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With only a few days remaining in this tax year, New Hampshire taxpayers are searching for ways to maximize their refunds or minimize their tax bills under new 2018 tax rules.

Chris Sullivan is a tax attorney with Rath, Young and Pignatelli. He joined NHPR's All Considered to answer some pressing tax questions.

Note: This transcript has been edited lightly for clarity.

So let's start with property taxes. New Hampshire has relatively high property taxes. Does it make sense to prepay these?

As we've heard, some people are doing it and it very well may make sense to do so. The IRS issued guidance yesterday that indicated that you could prepay property tax if it has been already assessed and then is paid prior to the end of the year. So for taxpayers that have already received their assessments for the year,, even though the payments are due in 2018 they could pay them by the end of this year and get the deduction in this year's tax return.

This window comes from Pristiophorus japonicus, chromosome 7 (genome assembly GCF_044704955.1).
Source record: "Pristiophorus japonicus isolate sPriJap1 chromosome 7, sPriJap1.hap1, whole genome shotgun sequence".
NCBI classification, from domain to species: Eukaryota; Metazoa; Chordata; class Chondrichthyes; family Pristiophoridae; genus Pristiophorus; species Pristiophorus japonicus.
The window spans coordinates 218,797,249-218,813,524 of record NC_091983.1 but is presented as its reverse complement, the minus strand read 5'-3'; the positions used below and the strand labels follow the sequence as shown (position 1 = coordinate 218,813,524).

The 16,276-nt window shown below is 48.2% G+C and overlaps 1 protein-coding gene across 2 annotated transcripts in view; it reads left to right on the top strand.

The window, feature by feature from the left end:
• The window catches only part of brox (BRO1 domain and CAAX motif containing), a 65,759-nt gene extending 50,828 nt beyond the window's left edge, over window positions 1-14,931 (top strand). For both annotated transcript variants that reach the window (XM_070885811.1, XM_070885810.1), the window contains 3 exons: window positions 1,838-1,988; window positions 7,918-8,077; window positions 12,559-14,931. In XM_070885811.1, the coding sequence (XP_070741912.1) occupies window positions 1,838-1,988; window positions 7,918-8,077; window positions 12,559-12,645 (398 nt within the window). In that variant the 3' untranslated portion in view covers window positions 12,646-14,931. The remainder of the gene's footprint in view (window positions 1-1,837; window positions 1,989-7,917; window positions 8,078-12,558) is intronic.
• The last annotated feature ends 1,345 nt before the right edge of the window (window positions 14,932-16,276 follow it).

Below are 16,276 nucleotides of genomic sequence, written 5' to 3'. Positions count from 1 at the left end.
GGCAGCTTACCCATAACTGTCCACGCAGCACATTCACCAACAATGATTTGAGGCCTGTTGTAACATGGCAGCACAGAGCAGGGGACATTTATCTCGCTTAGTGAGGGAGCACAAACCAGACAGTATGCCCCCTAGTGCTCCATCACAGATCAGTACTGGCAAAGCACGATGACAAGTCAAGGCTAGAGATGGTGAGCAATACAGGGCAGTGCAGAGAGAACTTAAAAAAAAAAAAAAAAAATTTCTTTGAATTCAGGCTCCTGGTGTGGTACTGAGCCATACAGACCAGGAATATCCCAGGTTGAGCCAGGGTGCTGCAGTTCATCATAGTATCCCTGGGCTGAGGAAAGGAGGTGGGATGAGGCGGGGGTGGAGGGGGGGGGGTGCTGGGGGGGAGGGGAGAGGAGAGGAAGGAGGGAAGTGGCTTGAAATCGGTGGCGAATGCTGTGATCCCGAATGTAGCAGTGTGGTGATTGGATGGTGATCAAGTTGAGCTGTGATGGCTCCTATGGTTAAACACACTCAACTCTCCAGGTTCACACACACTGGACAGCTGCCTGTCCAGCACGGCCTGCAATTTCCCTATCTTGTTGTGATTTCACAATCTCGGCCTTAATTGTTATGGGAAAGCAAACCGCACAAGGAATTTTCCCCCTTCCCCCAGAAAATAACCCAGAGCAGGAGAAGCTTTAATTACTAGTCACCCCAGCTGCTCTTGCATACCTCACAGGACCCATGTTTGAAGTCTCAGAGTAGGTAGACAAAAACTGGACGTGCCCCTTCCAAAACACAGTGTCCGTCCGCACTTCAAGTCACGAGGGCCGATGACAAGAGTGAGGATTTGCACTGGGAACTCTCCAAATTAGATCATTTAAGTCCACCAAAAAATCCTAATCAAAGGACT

Have you heard anything about how this could affect towns?

Well there is a state law provision that towns would have to adopt that would allow them to have prepayments and accept prepayments. That law was put in place well before this tax reform act. But that law also specifically indicates that those amounts are held in escrow and in a separate place so the towns couldn't spend the money. And then that state law also really is a way of forwarding a payment for taxes that are not yet assessed.

So if a taxpayer attempted to do so, it wouldn't qualify under the federal reform.

Pass-through companies like LLCs or sole proprietorships, they may get a big tax break under this new plan. Would setting up an LLC or a sole proprietorship makes sense for the average person or a small business owner?

You know there's a big principle in tax law that substance governs over form. And I suspect when there's additional guidance on those pass-through or provisions which are going to be very important, that late December moves will not be as easily accomplished as additional charitable deductions or funding an IRA or prepaying state and local taxes.